Street Date: September 22, 2016
Cowpens 1781: American Revolution
This is a blistering account of the battle of Cowpens, a short, sharp conflict which marked a crucial turning point in the American Revolution. With Lt. Col. Banastre Tarleton and the British troops in hot pursuit, Daniel Morgan, leading a small force of 700 Continentals and militia, chose the Cowpens as the battlefield in which to make a stand. The two forces clashed for barely more than 45 minutes, yet this brief battle shaped the outcome of the War in the South and decisively influenced the conflict as a whole. Richard Blackmon provides a shrewd analysis of what was perhaps the finest tactical performance of the entire war. Bird's-eye views, vivid illustrations and detailed maps illuminate the dynamism of this clash between two of the most famous commanders of the War of Independence.
Author: Ed Gilbert, Catherine Gilbert
Illustrator: Graham Turner
Zama 202 BC: Scipio Crushes Hannibal in North Africa
The battle of Zama, fought across North Africa around 202 BC, was the final large-scale clash of arms between the world's two greatest western powers of the time - Carthage and Rome. The engagement ended the Second Punic War, waged from 218 until 201 BC. The armies were led by two of the most famous commanders of all time - the legendary Carthaginian general Hannibal, renowned for crossing the Alps with his army into Italy, and the Roman general Publius Cornelius Scipio, who along with his father was among the defeated at the battle of Cannae in 216 BC.
Drawing upon years of research, author Mir Bahmanyar gives a detailed account of this closing battle, analyzing the tactics employed by each general and the forces they had at their disposal. Stunning, specially commissioned artwork brings to life the epic clash that saw Hannibal defeated and Rome claim its spot as the principal Mediterranean power.
Author: Mir Bahmanyar
Illustrator: Peter Dennis
King's African Rifles Soldier vs Schutztruppe Soldier: East Africa 1917-18
Specially commissioned artwork and thrilling combat accounts transport the reader to the far-flung and inhospitable East African theatre of World War I, where the Schutztruppe faced off against the King's African Rifles. In an attempt to divert Allied forces from the Western Front, a small German colonial force under the command of Oberst Paul von Lettow-Vorbeck raided British and Portuguese territory. Despite being heavily outnumbered, his expert use of guerrilla tactics forced the British to mount a series of offensives, culminating in a major battle at Nyangao-Mahiwa that saw both sides suffer heavy casualties.
Meticulously researched analysis highlights the tactical and technological innovation shown by both armies as they were forced to fight in a treacherous climate where local diseases could prove just as deadly as the opposition.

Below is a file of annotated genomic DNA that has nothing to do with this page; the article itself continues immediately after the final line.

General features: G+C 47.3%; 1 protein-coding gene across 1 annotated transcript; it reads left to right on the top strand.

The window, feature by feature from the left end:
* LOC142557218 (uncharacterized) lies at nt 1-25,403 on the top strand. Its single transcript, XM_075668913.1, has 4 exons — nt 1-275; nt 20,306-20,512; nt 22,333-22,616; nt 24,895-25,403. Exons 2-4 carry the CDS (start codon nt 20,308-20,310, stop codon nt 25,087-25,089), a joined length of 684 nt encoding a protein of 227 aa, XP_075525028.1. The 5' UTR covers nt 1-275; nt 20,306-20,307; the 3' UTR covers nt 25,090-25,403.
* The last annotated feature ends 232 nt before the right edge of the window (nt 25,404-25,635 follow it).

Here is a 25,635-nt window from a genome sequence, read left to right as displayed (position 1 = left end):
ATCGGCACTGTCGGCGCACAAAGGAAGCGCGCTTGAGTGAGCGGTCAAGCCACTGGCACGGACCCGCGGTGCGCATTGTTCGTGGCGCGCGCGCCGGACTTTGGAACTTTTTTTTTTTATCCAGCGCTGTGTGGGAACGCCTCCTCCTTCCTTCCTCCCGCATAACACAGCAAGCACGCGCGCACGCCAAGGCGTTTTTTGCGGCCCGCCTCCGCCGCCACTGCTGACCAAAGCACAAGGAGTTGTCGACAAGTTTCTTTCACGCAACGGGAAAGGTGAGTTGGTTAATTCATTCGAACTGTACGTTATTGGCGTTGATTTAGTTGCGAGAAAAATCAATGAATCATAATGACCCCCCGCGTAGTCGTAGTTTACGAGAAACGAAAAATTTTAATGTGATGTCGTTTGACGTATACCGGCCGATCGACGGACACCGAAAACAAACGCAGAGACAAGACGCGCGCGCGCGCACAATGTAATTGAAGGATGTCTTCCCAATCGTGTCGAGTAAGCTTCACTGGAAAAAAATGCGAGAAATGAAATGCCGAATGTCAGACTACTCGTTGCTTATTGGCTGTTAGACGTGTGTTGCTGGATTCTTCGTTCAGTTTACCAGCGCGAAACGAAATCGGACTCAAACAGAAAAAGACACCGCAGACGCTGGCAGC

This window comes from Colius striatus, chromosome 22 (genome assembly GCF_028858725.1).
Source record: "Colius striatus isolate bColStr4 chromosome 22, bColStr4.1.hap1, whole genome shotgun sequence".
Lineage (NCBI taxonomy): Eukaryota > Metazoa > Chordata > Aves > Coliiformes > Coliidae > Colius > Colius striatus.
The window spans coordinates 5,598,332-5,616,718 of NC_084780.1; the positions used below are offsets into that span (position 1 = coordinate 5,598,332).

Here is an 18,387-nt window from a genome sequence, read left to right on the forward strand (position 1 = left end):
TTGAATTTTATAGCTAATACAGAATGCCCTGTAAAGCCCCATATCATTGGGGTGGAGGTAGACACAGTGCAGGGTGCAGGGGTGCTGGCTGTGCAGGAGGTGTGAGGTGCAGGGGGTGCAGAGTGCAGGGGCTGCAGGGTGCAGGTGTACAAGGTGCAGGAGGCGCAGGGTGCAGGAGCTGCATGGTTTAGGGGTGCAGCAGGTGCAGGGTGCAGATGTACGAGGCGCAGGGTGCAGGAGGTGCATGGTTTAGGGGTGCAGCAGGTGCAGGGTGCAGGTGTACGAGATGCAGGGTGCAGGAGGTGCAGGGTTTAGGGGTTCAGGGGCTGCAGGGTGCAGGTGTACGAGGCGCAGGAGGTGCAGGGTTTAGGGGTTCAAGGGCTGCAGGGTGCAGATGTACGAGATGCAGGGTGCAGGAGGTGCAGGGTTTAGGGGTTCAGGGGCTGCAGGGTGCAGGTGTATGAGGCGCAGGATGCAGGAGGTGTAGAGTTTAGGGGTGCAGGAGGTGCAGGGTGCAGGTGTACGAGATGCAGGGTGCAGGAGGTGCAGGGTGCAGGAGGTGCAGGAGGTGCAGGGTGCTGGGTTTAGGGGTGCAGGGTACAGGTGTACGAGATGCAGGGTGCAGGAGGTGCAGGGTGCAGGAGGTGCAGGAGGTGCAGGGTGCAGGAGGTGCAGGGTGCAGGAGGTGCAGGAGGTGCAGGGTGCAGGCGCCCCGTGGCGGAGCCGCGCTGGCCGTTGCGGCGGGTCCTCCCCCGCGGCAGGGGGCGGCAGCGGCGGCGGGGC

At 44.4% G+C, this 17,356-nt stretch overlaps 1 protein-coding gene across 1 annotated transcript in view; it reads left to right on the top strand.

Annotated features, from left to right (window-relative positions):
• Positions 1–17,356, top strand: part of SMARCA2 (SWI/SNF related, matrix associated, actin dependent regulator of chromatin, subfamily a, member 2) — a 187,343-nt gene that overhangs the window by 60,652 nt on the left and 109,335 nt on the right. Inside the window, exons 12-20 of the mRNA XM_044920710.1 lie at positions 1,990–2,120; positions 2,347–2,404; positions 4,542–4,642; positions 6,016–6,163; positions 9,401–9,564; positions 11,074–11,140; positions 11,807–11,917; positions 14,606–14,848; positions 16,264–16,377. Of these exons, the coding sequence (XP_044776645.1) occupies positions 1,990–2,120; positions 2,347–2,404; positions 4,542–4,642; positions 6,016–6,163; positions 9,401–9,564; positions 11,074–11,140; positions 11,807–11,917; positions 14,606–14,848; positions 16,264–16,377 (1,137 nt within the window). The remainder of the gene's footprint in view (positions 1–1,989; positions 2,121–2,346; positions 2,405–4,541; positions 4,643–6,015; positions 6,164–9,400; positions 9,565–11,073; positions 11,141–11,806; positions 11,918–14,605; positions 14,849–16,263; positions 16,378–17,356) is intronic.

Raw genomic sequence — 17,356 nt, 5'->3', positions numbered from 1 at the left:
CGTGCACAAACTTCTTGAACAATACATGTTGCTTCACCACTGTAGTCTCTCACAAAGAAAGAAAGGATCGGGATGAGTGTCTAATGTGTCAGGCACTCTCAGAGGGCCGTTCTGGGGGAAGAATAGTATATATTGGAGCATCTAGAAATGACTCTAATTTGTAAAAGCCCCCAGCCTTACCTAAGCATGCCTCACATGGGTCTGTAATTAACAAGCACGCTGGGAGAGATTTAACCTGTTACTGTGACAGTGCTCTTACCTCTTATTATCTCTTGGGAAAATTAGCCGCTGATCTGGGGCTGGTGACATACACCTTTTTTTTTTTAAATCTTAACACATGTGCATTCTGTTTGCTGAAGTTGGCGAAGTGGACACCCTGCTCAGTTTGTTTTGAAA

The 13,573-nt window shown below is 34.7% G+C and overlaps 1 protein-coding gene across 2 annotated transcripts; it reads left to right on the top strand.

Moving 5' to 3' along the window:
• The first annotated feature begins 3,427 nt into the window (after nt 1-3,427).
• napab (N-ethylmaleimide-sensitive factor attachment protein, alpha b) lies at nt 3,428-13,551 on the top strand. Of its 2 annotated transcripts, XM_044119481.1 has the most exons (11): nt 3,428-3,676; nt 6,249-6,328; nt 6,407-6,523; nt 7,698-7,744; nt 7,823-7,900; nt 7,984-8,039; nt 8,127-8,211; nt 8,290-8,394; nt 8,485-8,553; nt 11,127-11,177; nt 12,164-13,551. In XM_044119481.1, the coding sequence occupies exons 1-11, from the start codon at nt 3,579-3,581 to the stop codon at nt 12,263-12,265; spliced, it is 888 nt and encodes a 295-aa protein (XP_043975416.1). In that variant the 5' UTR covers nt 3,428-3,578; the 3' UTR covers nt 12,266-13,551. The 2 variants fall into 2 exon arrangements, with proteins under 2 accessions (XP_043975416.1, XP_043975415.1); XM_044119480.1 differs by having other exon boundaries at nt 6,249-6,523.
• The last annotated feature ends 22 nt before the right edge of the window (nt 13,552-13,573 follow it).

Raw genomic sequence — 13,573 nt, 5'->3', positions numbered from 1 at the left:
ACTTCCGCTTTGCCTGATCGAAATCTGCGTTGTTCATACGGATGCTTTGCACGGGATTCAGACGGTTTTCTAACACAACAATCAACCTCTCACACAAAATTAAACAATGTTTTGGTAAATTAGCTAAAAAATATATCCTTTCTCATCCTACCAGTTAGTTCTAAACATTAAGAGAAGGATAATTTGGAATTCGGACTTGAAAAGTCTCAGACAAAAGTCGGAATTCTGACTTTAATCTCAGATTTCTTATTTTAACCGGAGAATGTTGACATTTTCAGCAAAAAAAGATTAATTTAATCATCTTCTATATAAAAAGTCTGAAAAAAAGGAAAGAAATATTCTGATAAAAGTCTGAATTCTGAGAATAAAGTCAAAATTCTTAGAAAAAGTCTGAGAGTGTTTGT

Author: Gregg Adams
Illustrator: Johnny Shumate
From the Archives: An Eclectic Mix of Stories from the History of Reme
Modern soldiers depend on their equipment, from the weapons in their hands and the tanks that support them, to the communications equipment that connect them to their commanders. Formed in 1942, the Corps of Royal Electrical and Mechanical Engineers (REME) have maintained the British Army's equipment and kept their machines moving for nearly 75 years. REME have been involved in every single operation undertaken by the British Army since World War II, and the Corps has some fascinating stories to tell.
This is a collection of some of the fascinating accounts unearthed in the archives and written about in the The Craftsman (the Corps Magazine) and The REME Journal (the publication of The REME Institution) - including the Birth of REME; Operation Grapple - UK Nuclear Testing on Christmas Island; and the Mystery of Mussolini's Boots. It provides unique insights into inspirational deeds and bravery and good-humored fortitude that have characterized the British Army through the ages.
All Osprey Publishing profits from the book's sale will go to the REME Benevolent Fund and SSAFA, the Armed Forces charity.
Author: Mike Sibbons
Russias Last Gasp: Eastern Front 1916-17
In Russia's Last Gasp, Prit Buttar looks at one of the bloodiest campaigns launched in the history of warfare - the Brusilov Offensive, sometimes known as the June Advance. The assault was intended to ease the pressure on Russia's British and French allies by diverting German troops from the Western Front and knocking Austria-Hungary out of the war. Russia's dismal military performance in the preceding years was forgotten, as the Brusilov Offensive was quickly characterized by innovative tactics, including the use of shock troops, a strategy that German armies would later adapt to great effect. Drawing on first-hand accounts and detailed archival research this is a dramatic retelling of the final years of the war on the Eastern Front, in which the Russian Army claimed military success but at a terrible cost.
Author: Prit Buttar